When they got back to the station, they had information from forensics. The woman who was killed was named Judy Breeze. She worked as a paralegal for one of the lawyers in town. She was single and lived alone.

The Lexus had been recovered. Nothing of any real value was found in it. There were some long brown hairs in the trunk, so they theorized the woman had been killed elsewhere, somewhere quieter and more secluded, then transported out on Pointer Road to be dumped. There was a fair amount of traffic on Pointer road, so just dumping a body would take less time than killing the person there. Her cause of death was strangulation with a piece of rope.

The first note was written on common copy paper, probably typed on a computer, and printed on a common printer.

“So what do we know about this guy so far?” Russell asked.

“He doesn’t seem to be targeting any special group of people except those that live alone. Sex or age doesn’t seem to matter to him. He is probably local since he seems to know a lot about the town and maybe people’s habits. He seems to be fairly intelligent. Doesn’t make a lot of grammar or typing errors, except maybe not writing out numbers, except the number one. Other than that, we really don’t know a damned thing.”

“Let’s get on the internet and see if we can find anything in this second note that will give us a clue. An old pumpkin doesn’t ring any bells with me. How about you?”


Olden went for coffee while Russell got on her computer and logged into the internet. By the time he got back, Russell was silently reading her computer screen. Within three minutes, she said, “I may have something.”coffee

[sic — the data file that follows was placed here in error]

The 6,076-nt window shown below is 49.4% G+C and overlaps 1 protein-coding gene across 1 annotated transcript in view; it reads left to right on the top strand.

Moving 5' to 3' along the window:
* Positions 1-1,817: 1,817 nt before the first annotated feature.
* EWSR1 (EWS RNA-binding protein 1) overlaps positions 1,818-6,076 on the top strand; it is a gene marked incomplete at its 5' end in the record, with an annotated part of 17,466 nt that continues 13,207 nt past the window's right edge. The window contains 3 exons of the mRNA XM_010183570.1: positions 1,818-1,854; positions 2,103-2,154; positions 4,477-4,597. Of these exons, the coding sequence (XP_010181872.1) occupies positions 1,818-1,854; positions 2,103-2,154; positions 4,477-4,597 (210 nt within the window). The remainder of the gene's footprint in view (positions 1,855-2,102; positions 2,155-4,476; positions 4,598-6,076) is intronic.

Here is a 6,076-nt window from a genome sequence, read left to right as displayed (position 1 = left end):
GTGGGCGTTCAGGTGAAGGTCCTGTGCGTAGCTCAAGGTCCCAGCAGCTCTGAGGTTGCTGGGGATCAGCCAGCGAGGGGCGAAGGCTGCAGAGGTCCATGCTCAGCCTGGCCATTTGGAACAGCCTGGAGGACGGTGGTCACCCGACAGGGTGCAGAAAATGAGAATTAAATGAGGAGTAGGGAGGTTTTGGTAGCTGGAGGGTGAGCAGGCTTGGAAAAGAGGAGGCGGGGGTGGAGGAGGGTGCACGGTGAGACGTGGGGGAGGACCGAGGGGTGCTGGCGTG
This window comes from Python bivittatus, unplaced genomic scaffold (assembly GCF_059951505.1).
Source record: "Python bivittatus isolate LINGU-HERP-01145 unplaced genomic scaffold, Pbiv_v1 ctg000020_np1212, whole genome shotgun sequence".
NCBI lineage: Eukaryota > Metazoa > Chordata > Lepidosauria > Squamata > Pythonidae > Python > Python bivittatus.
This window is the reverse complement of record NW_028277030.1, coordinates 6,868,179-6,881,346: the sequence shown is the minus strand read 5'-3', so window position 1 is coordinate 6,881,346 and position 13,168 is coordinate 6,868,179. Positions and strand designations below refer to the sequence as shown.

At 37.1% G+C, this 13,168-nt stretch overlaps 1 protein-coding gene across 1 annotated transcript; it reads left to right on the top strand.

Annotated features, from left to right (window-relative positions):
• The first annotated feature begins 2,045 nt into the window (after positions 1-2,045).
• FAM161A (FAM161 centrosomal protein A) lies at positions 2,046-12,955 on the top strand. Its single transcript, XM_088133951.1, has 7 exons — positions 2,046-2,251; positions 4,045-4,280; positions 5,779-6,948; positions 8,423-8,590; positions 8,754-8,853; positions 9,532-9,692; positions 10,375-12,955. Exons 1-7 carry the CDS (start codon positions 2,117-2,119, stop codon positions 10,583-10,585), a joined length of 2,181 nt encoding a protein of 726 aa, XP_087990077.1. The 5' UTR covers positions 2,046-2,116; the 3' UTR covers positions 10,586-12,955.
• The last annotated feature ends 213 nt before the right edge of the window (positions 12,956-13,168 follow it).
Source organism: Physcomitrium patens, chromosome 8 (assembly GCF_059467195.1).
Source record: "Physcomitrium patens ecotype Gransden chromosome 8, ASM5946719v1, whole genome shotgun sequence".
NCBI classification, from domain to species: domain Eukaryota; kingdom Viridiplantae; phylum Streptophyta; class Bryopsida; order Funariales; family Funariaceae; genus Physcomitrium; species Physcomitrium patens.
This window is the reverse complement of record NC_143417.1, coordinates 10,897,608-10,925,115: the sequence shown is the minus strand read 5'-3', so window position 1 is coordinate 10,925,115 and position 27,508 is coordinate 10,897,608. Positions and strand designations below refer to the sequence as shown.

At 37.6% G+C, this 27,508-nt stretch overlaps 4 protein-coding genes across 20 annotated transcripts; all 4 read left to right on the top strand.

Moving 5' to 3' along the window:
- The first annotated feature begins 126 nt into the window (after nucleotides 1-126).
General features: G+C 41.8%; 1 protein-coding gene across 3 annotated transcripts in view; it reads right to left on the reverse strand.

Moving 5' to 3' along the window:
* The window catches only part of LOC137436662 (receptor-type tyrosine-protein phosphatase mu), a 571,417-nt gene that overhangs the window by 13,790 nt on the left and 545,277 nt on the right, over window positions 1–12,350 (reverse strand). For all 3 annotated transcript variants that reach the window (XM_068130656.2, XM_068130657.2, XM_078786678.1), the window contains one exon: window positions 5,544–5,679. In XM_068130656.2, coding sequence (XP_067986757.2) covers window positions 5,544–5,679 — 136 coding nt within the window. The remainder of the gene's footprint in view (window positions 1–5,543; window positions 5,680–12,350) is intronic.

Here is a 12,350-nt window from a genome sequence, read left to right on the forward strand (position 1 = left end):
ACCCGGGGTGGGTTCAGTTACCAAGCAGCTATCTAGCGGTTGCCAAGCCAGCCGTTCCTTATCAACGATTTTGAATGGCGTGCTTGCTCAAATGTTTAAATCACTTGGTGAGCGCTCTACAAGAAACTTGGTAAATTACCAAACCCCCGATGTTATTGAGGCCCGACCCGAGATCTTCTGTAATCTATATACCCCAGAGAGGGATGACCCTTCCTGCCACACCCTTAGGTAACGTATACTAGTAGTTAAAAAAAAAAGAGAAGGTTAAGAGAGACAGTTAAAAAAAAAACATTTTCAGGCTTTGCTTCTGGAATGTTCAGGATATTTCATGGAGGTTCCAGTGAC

“Oh? Good my computer is almost finished booting up. Got to get this thing looked at. So what’ ca find?”

“Back in early Scotland and Ireland, when Halloween was celebrated, they didn’t grow pumpkins. They carved turnips like they carve pumpkins today.”


“Yep. Who around here has anything to do with turnips?”

Olden was quiet for just a few seconds before he snapped his fingers. “Zeb Collins. He got into this living green thing and is growing acres of turnips to feed to his cattle. The university is helping him because it’s part of their program. And, he lives alone on his farm, up in the northeast corner of the county.”

“This is the best clue we’ve got so far. Should we go up there?”

“Damned straight. We need to get all the deputies we can together and head up there. We’ll take all the unmarked cars we’ve got”

It was just breaking dawn when the detectives and five deputies arrived at Collins’ farm. Zeb was still in bed. It took awhile for their story to sink into the sleep dazed man. barn

“You seen anybody new or different hanging around here lately, Zeb?” Russell asked.

“Not really. About three months ago, I did hire a hand to help me around here. I let him put a trailer down by the spring. He’s stayin’ there.”

“When does he come to work?

“Should be here around eight. He’s got an old red Chevy pickup truck. Usually parks it beside the barn.

“The barn big enough we can get our cars in there so he won’t see them when he drives up?”

“Yeah.” Two deputies went out and moved the two cars into the barn.

“You sure ‘bout all this, detective? JB seems like an awful nice guy.”


“Yeah, JB Smith. At least that’s what he told me.”

“That J could be for Jerome. It’s sounding more and more like he might be our man. We’re going to scatter out where we can watch him when he comes in. I’m going to stay in the house with you. Russell, you take the barn. I’ll put the other deputies outside in the trees and bushes,” Olden said.